Strange Meetings: Poems by Harold Monro Paperback – 2 Oct 2003
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About the Author
Harold Monro was one of the leaders in the revolution in poetry just before the First World War, contributing through his writing, the Poetry Bookshop he established and the three periodicals he created. His reputation as a generous supporter of new talent is unquestioned. His friend, T.S. Eliot wrote, ". . . he has not simply done something better than anyone else, but has done something that no one else has done at all." Driven first by visionary hope for the future, Monro wrote on themes as diverse as war, sexuality, threats to the environment, domesticity and the death of a lover in battle. The end of his life was clouded by loss, illness and disappointment, and his poetry which Edward Thomas called "intensely interesting", naturally grew bleaker and more pessimistic. Yet as T.S. Eliot said, ". . . it is a world which we ought to visit."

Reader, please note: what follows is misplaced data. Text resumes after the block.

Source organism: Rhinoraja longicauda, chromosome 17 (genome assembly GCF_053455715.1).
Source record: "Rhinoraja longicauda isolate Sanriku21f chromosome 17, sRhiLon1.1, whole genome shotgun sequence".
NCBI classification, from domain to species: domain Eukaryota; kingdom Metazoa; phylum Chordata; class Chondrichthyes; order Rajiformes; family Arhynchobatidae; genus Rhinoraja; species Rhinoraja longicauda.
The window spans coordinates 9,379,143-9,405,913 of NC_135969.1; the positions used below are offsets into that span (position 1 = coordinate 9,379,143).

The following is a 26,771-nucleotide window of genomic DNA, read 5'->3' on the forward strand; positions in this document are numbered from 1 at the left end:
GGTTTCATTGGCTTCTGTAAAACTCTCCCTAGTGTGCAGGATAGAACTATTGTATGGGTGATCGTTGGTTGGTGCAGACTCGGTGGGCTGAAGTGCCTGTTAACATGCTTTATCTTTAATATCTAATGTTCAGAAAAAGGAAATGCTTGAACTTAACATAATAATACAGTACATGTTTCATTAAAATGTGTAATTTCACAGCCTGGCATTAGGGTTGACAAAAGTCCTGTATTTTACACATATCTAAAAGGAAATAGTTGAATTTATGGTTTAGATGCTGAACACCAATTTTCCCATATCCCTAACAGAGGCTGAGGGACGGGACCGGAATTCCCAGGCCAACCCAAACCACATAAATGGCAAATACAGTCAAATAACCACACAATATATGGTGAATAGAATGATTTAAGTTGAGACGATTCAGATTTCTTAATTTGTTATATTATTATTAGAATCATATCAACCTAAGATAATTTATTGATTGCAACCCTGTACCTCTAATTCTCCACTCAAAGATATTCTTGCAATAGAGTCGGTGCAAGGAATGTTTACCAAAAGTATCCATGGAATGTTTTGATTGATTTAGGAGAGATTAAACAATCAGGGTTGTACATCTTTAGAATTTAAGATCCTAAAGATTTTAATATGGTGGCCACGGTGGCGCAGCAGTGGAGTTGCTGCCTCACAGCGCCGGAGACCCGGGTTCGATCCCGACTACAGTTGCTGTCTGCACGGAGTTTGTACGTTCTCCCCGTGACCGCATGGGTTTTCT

Top Customer Reviews
Dominic Hibberd has taught at universities in Britain, the United States and China. Now a freelance author, he lives in the Cotswolds. His publications include two biographies, Harold Monro: Poet of the New Age (2000)¯described by the Sunday Times as 'gripping'¯and the much acclaimed Wilfred Owen: A New Biography (2002), as well as Wilfred Owen: The Last Year 1917-1918 (1992), Owen the Poet (1986) and various editions, anthologies and academic articles, mostly about the literature of the First World War.